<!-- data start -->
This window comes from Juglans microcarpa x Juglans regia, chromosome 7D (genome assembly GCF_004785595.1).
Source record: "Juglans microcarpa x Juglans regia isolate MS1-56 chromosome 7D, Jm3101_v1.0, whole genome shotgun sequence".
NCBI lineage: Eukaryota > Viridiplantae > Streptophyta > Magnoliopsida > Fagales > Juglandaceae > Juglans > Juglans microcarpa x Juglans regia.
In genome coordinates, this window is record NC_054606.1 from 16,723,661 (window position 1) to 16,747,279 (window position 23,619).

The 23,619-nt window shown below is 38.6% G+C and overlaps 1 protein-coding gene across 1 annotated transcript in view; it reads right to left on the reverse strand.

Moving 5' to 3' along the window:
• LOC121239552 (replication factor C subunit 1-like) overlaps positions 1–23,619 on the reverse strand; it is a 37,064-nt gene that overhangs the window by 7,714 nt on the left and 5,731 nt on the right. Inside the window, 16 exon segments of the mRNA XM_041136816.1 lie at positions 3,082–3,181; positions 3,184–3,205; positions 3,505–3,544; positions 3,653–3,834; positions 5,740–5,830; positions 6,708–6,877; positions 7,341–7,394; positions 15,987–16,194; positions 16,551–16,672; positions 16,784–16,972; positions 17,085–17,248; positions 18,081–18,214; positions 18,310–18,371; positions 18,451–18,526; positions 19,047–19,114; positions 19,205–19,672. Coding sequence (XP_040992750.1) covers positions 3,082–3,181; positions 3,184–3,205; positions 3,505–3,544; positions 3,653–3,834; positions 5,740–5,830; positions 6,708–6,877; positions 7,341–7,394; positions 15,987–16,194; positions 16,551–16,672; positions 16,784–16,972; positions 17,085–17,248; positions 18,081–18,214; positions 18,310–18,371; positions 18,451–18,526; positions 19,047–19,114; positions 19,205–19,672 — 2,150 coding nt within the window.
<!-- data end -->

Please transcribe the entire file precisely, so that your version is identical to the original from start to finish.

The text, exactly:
This window comes from Juglans microcarpa x Juglans regia, chromosome 7D (genome assembly GCF_004785595.1).
Source record: "Juglans microcarpa x Juglans regia isolate MS1-56 chromosome 7D, Jm3101_v1.0, whole genome shotgun sequence".
NCBI lineage: Eukaryota > Viridiplantae > Streptophyta > Magnoliopsida > Fagales > Juglandaceae > Juglans > Juglans microcarpa x Juglans regia.
In genome coordinates, this window is record NC_054606.1 from 16,723,661 (window position 1) to 16,747,279 (window position 23,619).

The 23,619-nt window shown below is 38.6% G+C and overlaps 1 protein-coding gene across 1 annotated transcript in view; it reads right to left on the reverse strand.

Moving 5' to 3' along the window:
• LOC121239552 (replication factor C subunit 1-like) overlaps positions 1–23,619 on the reverse strand; it is a 37,064-nt gene that overhangs the window by 7,714 nt on the left and 5,731 nt on the right. Inside the window, 16 exon segments of the mRNA XM_041136816.1 lie at positions 3,082–3,181; positions 3,184–3,205; positions 3,505–3,544; positions 3,653–3,834; positions 5,740–5,830; positions 6,708–6,877; positions 7,341–7,394; positions 15,987–16,194; positions 16,551–16,672; positions 16,784–16,972; positions 17,085–17,248; positions 18,081–18,214; positions 18,310–18,371; positions 18,451–18,526; positions 19,047–19,114; positions 19,205–19,672. Coding sequence (XP_040992750.1) covers positions 3,082–3,181; positions 3,184–3,205; positions 3,505–3,544; positions 3,653–3,834; positions 5,740–5,830; positions 6,708–6,877; positions 7,341–7,394; positions 15,987–16,194; positions 16,551–16,672; positions 16,784–16,972; positions 17,085–17,248; positions 18,081–18,214; positions 18,310–18,371; positions 18,451–18,526; positions 19,047–19,114; positions 19,205–19,672 — 2,150 coding nt within the window.